My sister looked at me as if she knew how I was feeling and said, “We can walk out this side door right now and go get a cup of coffee and I’ll take care of the guests so that you don’t have to worry. No one will care in five years that you walked away, trust me.”
No, I’m ok thanks, I guess I’m just nervous.” I said, as tears started rolling down my cheeks. “Weren’t you nervous on your wedding day?”
She looked at me as if she wished she could’ve lied about what she was about to say, “No, I couldn’t wait to get down the aisle to be with Andy and be his wife. I was so excited I couldn’t make the time go fast enough.”My heart sank and at that moment I knew something was wrong, but it was too late. I still hadn’t been able to fully acknowledge and accept that I wanted out, so I pushed forward.
I could hear the music playing and knew everyone was waiting for me. I thought about how most women would kill to find a good man who wanted nothing more than to provide for her and allow her to stay home and raise a family. Everyone gets nervous I thought as I picked up the train of my dress, stood up, looked in the mirror and told myself that I could do this. This should have been my biggest clue to walk away and call off the wedding but I was never one to quit.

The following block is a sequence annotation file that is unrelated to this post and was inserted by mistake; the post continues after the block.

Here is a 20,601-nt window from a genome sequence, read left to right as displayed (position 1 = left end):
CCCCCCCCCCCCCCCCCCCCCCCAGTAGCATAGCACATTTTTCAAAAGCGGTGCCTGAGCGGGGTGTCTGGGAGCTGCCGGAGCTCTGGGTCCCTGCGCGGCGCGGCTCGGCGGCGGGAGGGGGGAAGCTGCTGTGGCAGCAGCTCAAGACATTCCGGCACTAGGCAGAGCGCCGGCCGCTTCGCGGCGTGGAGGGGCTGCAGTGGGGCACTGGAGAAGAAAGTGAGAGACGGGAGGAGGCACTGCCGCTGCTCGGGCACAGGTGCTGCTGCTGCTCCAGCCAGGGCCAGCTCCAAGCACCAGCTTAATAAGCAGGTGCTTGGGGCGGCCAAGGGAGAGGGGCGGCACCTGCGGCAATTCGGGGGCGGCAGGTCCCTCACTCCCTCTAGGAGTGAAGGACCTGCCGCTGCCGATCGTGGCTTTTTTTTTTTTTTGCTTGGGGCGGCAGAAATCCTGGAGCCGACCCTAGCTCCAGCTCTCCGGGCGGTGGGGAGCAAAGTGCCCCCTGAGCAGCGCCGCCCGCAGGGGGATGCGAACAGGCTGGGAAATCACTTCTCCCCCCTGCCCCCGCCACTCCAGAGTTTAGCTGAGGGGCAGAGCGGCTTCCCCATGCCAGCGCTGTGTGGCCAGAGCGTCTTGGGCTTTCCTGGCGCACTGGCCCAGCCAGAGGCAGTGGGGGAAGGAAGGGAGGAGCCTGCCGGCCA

The days leading up to the wedding felt like the countdown to the end of my life. This also should have been a clue that I was making a mistake, but I assumed everyone felt anxious and nervous.Even at that moment, I still couldn’t see that my heart wasn’t in it; I continued to tell myself it was wedding jitters. Once I gained my composure, I looked at my sister and said, “I’m ready!” “Ok” she said smiling, “let’s go.” But I knew she could clearly see that I wasn’t ready at all.
[Tweet “Instead of talking yourself into saying, “I do”, don’t be afraid to say, “ I’m sorry, but I can’t.””]
I walked out into the entryway of the church and could see all the people who had come to honor this special day with me. Their smiles quickly turned to concern as they saw the frightened look on my face. Suddenly the room began spinning and everything looked blurry. My heart was racing and sweat had consumed my entire body. I was desperately trying not to cry; I was terrified.